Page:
11. Guilherme – I think you’re onto something – there’s seems to me to be a long-running strange vein of Anglophobia that Russians seem to prone to. Not very unusual in of itself, I’ll be honest, but the Russian form seems to view England as a determined cunning foe with a single-minded goal of humbling its eternal enemy, Russia… The lack of reciprocation from the English of this view never seems to bother them…

  12. Nobody wanted to go to war (with the possible exceptions of Conrad and Moltke) but everyone wanted peace plus an outcome which was incompatible with everyone else’s. The lines in the sand overlapped.

    This is why I find Ferguson’s attempts to reason away the long-term causes of the war, and to assign the short-term causes into the category of errors, rather frustrating.

    There were some loud voices in the UK which did indeed see Russia as the root of all evil, especially on the left and within the Liberal Party. Check out ‘Urquartism’, for example.

  13. I would, but the one hit on Google is, um, yours…

    The other thing I find interesting about pre-WWI though is that experienced military minds expected a very short war, not out of optimism, but because they confidently expected to run out of munitions and men so quickly.

    (Interestingly, this is pretty much the same logic as to why any Warsaw Pact/NATO confrontation was supposed to go nuclear so quickly – I do wonder how that would have panned out in practice.)

  14. See also Jan/Ivan Bloch, Polish/Jewish/Russian railway tycoon who correctly predicted in a mammoth book the course of the war, the tactics, the unprecendented scale of total mobilisation, and the final collapse into revolution. Winston Churchill’s “Military Aspects of the Continental Problem” accurately predicted how the 1914 campaign would pan out.

    It’s eerily similar to how so many people (Calculated Risk, Setser, Krugman, Roubini, Ed Hugh…) correctly predicted the current financial crisis in some level of detail.

    As far as unexpectedly long Warsaw Pact/NATO scenarios, General Sir John Hackett’s The Third World War has the 3rd Shock Army being held up unexpectedly long, both sides running low on supplies, and the NATO navies tipping the balance by successfully bringing in the REFORGER convoys. Pity about Birmingham though…

  15. I actually found a copy of that ‘un on a second-hand book stall a few weeks back (pedantically, the P/B edition of the sequel that retconned out a Shah-led Persia and a Soviet-aligned Egypt), which inspired my comment. Even in it, WW3 could only last for a few weeks before JH had to have the USSR collapse for no clearly defined reason. (Slightly spooky that he happened to choose a city in Byelorussia to get nuked…) The book itself holds up surprisingly well, actually – in some places, the bias of the regional expert consulted (particularly the insane gibberish w.r.t sub-Continental Africa) comes through, but in others, it still seems like a plausible route we were lucky to avoid.

    Of course, Chris, it’s not so much procurement propaganda, as pro-TA propaganda…

    (That said, it did make me wonder about the possibilities of a thriller/crime novel set in the present day, but in the aftermath of Hackett’s scenario.)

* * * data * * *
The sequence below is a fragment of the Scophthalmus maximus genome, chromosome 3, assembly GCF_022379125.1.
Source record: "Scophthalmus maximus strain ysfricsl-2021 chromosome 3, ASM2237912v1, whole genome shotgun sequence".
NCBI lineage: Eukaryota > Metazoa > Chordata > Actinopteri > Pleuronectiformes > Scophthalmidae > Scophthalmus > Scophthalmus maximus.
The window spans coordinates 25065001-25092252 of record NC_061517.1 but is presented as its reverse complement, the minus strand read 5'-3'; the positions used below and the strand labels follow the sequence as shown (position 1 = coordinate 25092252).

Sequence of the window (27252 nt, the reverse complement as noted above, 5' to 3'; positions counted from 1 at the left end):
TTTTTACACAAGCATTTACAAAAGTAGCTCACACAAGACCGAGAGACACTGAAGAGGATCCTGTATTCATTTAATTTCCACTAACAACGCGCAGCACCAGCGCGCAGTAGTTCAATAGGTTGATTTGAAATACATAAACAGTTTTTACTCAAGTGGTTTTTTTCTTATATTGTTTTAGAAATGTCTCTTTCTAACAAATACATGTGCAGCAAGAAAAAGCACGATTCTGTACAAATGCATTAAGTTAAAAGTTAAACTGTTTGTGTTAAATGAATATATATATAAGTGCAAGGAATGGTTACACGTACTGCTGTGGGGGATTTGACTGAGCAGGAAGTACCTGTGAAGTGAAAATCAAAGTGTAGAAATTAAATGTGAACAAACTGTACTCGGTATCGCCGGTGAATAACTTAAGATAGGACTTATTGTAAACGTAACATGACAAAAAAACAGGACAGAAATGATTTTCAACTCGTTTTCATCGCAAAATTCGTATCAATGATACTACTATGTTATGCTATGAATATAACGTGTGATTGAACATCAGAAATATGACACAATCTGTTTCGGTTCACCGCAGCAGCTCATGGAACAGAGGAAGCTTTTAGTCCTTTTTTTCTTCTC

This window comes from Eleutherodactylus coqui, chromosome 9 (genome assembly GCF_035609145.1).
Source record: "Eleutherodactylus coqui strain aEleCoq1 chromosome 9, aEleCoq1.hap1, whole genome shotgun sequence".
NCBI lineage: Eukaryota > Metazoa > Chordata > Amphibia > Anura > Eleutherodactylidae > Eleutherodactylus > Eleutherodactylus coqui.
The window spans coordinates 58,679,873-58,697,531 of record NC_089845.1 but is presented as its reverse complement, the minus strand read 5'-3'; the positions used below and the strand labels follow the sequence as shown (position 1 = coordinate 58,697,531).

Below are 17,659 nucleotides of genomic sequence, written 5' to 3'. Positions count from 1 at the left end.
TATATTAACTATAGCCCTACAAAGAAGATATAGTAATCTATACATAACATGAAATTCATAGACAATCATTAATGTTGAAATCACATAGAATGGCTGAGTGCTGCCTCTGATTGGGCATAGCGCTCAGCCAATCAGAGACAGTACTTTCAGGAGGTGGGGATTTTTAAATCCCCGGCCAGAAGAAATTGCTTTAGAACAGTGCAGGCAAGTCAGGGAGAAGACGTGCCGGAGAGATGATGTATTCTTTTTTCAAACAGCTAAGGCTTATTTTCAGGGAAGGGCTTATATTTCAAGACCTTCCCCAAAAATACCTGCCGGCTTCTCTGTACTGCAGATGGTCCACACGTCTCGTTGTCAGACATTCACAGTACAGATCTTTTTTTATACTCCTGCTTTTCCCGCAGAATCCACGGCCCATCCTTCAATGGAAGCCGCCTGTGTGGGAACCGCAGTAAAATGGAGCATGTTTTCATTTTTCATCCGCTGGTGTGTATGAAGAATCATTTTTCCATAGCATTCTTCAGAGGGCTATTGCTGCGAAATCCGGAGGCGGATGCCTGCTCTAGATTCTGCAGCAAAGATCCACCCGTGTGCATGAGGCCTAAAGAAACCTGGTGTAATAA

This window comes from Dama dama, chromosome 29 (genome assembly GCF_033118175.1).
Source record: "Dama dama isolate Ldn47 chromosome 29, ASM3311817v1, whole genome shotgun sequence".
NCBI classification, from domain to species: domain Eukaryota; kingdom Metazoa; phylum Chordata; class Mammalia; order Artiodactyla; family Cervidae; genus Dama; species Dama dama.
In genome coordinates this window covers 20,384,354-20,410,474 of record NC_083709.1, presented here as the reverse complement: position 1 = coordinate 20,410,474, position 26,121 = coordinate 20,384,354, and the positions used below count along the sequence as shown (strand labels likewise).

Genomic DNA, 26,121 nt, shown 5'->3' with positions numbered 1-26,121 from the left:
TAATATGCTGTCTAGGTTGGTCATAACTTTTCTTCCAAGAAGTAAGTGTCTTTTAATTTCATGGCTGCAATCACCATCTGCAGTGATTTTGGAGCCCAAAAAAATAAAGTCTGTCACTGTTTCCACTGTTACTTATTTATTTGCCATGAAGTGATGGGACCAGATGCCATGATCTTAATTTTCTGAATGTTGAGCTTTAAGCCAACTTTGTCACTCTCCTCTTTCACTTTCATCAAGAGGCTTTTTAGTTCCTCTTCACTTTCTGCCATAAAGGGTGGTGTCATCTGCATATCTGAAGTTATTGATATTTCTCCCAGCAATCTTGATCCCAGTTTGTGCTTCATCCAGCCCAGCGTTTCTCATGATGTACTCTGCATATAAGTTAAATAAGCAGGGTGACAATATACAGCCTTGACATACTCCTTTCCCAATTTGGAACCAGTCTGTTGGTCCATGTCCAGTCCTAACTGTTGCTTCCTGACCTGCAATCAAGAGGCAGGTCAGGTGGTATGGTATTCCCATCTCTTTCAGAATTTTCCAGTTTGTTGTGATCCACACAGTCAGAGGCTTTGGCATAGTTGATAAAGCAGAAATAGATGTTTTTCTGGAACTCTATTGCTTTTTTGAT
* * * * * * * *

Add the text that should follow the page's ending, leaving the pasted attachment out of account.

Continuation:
16. Resurrecting an old thread, but I felt compelled to reply to one point in the comments here. (I only recently found the memorandum which, being a Russian, actually came as a great surprise to me – nowhere was it mentioned in any history courses).

    Anyway, my comment is about the so-called anglophobia among the Russians and the so-called lack of reciprocation among the British.

    While the British nation, either individually or as an entity does not view Russia/Russians as enemies, the course of history and Britain’s vital interests (colonial and economical) have dictated that she pursue a policy hostile to Russia – the Great Game, Crimean War, Anglo-Japanese alliance as late as 1905, they are all valid proof to that point). Arguing from a world point of view, such policy is even criminal – the world has never been meant to be controlled, neither politically nor economically, by a single nation. Third Reich by subtle means. Granted, other nations besides Britain have at least in part aspired to complete world domination. Nevertheless, Britain’s aspirations to cause war among its neighbours and warm her hands on the heat of the bonfire have plunged its friends and enemies alike into war on many an occasion. A strong cause for Russia’s entry into the triple Entente (regardless of the actual events in Sarajevo, the European conflict has been ripening for years) have been British and French monetary credits and loans, for which Russia could offer little guarantee other than its military strength in case of conflict. That Nicholas II should not have listened to Durnovo’s advice and instead courted the Germans seems in retrospect complete folly, but that incompetent monarch has let his nation down so much in so many other respects that this is only to be expected.

    Naturally the British would see it otherwise, and that is understandable, one’s patriotic feelings cloud one’s vision of the other side of the coin (the same is true of myself as well). In any case, it is obvious that Russians have always had good reason to view British worldwide influence with extreme suspicion and dislike. We do not dislike you as a nation, we dislike and suspect your government. And, unfortunately, your government’s priorities and policies haven’t changed for the past 200 years and more. The same is true for Russian anti-Americanism as well.